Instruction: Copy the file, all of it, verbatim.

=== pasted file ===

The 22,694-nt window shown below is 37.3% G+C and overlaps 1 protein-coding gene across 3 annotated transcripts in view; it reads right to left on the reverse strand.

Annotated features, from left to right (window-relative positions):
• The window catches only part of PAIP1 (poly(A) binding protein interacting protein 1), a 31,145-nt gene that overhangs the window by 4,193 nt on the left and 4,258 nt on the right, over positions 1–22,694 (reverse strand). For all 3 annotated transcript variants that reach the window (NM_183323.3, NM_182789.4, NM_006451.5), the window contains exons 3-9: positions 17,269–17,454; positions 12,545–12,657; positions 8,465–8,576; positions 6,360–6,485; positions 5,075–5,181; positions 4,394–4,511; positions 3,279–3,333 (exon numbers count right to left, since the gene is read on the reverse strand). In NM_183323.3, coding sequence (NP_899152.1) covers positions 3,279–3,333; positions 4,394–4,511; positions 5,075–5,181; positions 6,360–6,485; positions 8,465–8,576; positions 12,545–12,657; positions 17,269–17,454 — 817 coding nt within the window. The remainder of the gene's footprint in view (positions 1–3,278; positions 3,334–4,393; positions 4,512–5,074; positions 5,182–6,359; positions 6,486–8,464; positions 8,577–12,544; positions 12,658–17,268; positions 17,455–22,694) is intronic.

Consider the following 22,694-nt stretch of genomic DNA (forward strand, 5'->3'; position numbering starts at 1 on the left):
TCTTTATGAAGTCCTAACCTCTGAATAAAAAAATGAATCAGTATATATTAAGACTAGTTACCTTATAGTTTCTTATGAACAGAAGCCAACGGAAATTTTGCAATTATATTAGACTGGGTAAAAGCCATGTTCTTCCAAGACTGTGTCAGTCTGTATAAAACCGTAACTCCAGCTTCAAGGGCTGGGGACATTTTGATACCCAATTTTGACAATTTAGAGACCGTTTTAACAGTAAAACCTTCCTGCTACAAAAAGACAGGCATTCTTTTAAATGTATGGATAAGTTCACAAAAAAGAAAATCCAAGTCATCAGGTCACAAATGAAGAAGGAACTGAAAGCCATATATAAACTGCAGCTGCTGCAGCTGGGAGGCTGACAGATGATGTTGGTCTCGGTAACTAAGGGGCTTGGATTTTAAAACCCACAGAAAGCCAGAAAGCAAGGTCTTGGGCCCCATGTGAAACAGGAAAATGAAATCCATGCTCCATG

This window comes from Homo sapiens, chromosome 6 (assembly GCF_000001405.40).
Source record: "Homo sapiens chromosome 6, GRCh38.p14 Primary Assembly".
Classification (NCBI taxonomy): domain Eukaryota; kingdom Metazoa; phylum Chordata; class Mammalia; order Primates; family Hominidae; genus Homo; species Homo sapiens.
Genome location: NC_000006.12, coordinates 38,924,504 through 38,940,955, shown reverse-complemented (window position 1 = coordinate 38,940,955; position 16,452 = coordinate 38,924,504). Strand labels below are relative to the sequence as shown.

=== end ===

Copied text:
The 22,694-nt window shown below is 37.3% G+C and overlaps 1 protein-coding gene across 3 annotated transcripts in view; it reads right to left on the reverse strand.

Annotated features, from left to right (window-relative positions):
• The window catches only part of PAIP1 (poly(A) binding protein interacting protein 1), a 31,145-nt gene that overhangs the window by 4,193 nt on the left and 4,258 nt on the right, over positions 1–22,694 (reverse strand). For all 3 annotated transcript variants that reach the window (NM_183323.3, NM_182789.4, NM_006451.5), the window contains exons 3-9: positions 17,269–17,454; positions 12,545–12,657; positions 8,465–8,576; positions 6,360–6,485; positions 5,075–5,181; positions 4,394–4,511; positions 3,279–3,333 (exon numbers count right to left, since the gene is read on the reverse strand). In NM_183323.3, coding sequence (NP_899152.1) covers positions 3,279–3,333; positions 4,394–4,511; positions 5,075–5,181; positions 6,360–6,485; positions 8,465–8,576; positions 12,545–12,657; positions 17,269–17,454 — 817 coding nt within the window. The remainder of the gene's footprint in view (positions 1–3,278; positions 3,334–4,393; positions 4,512–5,074; positions 5,182–6,359; positions 6,486–8,464; positions 8,577–12,544; positions 12,658–17,268; positions 17,455–22,694) is intronic.

Consider the following 22,694-nt stretch of genomic DNA (forward strand, 5'->3'; position numbering starts at 1 on the left):
TCTTTATGAAGTCCTAACCTCTGAATAAAAAAATGAATCAGTATATATTAAGACTAGTTACCTTATAGTTTCTTATGAACAGAAGCCAACGGAAATTTTGCAATTATATTAGACTGGGTAAAAGCCATGTTCTTCCAAGACTGTGTCAGTCTGTATAAAACCGTAACTCCAGCTTCAAGGGCTGGGGACATTTTGATACCCAATTTTGACAATTTAGAGACCGTTTTAACAGTAAAACCTTCCTGCTACAAAAAGACAGGCATTCTTTTAAATGTATGGATAAGTTCACAAAAAAGAAAATCCAAGTCATCAGGTCACAAATGAAGAAGGAACTGAAAGCCATATATAAACTGCAGCTGCTGCAGCTGGGAGGCTGACAGATGATGTTGGTCTCGGTAACTAAGGGGCTTGGATTTTAAAACCCACAGAAAGCCAGAAAGCAAGGTCTTGGGCCCCATGTGAAACAGGAAAATGAAATCCATGCTCCATG

This window comes from Homo sapiens, chromosome 6 (assembly GCF_000001405.40).
Source record: "Homo sapiens chromosome 6, GRCh38.p14 Primary Assembly".
Classification (NCBI taxonomy): domain Eukaryota; kingdom Metazoa; phylum Chordata; class Mammalia; order Primates; family Hominidae; genus Homo; species Homo sapiens.
Genome location: NC_000006.12, coordinates 38,924,504 through 38,940,955, shown reverse-complemented (window position 1 = coordinate 38,940,955; position 16,452 = coordinate 38,924,504). Strand labels below are relative to the sequence as shown.